The results of this trial illustrate the effectiveness of Evidence-Based Treatment, specifically Coordinated Anxiety Learning and Management in real-world practice settings. CALM proved to be more effective than usual care for multiple types of anxiety disorders.  This trial indicated that Evidence-Based Treatment may be of greater help to patients with anxiety disorders than those measures currently being used.

Roy-Byrne, P., Craske, M. G., Sullivan, G., Rose, R. D., Edlund, M. J., Lang, A. J., Bystritsky, A., Welch, S. S., Chavira, D. A., Golinelli, D., Campbell-Sills, L., Sherbourne, C. D., & Stein, M. B.  (2010).  Delivery of evidence-based treatment for multiple anxiety disorders in primary care.  The Journal of the American Medical Association, 303, 1921-1928.

The Relationship between Interpersonal Self-Concept and Paranoia in Patients with Schizophrenia

newstudy-graphic-66x60.jpgA recent study published in Behavior Therapy examined the relationship between interpersonal self-concept and global self-worth, and psychotic and depressive symptoms in patients with psychosis. The participants consisted of 83 patients, all of whom had diagnoses on the schizophrenia spectrum, and 33 healthy individuals. The researchers measured each participant’s global self-worth, interpersonal self-concept, dysfunctional beliefs, positive and negative symptoms, delusions, paranoia, and depressive symptoms.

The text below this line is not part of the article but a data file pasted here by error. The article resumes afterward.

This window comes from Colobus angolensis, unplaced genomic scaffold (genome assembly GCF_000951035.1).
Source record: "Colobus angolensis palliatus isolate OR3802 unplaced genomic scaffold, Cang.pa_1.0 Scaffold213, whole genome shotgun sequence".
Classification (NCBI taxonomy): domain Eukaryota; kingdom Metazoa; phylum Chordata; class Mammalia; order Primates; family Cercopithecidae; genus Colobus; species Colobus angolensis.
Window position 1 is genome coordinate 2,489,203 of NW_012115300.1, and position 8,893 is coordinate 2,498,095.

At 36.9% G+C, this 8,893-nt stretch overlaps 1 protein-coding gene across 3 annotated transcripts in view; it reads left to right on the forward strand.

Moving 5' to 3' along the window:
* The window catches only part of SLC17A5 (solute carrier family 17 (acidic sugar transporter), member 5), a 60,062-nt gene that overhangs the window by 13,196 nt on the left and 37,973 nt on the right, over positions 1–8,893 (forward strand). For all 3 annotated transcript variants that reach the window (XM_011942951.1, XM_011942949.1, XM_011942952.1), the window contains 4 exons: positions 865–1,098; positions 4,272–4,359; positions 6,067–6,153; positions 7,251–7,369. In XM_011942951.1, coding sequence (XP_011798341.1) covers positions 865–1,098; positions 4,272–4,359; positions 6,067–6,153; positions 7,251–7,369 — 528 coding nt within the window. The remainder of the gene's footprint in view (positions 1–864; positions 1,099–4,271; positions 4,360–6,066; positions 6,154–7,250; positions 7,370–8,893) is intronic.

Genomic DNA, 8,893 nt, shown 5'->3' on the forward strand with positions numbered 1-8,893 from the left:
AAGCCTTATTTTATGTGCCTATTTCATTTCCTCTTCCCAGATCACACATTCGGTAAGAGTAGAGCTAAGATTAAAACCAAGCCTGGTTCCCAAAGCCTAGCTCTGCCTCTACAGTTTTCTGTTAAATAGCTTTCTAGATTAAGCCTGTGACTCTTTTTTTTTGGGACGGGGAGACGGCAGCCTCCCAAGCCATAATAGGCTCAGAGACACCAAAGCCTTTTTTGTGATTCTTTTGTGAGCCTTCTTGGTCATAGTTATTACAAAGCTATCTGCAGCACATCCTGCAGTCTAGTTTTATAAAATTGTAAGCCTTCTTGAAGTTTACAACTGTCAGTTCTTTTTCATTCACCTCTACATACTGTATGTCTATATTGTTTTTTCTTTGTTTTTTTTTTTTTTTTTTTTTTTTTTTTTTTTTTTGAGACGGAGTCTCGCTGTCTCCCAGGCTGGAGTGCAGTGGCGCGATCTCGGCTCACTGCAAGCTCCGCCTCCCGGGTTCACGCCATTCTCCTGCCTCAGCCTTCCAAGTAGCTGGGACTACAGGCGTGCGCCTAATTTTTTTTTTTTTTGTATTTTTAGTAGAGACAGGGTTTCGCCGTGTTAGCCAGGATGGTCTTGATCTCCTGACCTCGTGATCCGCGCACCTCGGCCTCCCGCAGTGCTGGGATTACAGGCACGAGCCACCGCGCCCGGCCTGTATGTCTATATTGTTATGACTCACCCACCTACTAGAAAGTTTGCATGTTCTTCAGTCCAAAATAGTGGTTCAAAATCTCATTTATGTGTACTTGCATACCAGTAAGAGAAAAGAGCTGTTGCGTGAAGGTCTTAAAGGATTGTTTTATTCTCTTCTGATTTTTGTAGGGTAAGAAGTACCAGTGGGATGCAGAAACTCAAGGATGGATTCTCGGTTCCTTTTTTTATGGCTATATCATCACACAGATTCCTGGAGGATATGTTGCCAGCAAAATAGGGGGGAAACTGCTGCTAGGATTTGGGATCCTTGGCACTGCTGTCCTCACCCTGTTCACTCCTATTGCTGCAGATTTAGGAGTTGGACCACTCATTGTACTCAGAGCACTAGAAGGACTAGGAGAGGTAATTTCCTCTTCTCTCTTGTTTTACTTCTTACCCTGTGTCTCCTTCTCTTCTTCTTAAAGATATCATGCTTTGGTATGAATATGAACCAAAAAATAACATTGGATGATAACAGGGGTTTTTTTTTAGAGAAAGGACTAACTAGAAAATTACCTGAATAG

Results showed that (1) Global self-worth is related more to depression than it is to paranoia, (2) the perception of not being accepted by others is more related to psychotic symptoms, (3) individuals who believe that others evaluate them positively have lower levels of paranoia, regardless of their dysfunctional beliefs levels, and (4) negative self-concept (i.e., not being respected , trusted, loved, and accepted by others) is most closely related to positive symptoms, paranoia, and psychosis.

The significant correlation between dysfunctional interpersonal self-concept, dysfunctional attitudes, and paranoia reinforces the formulation-based cognitive approach to delusions and the importance of eliminating dysfunctional self-concepts. The results of this study suggest that cognitive therapy may be successful in treating persecutory delusions and paranoia by focusing on interpersonal and threat-related self-concepts.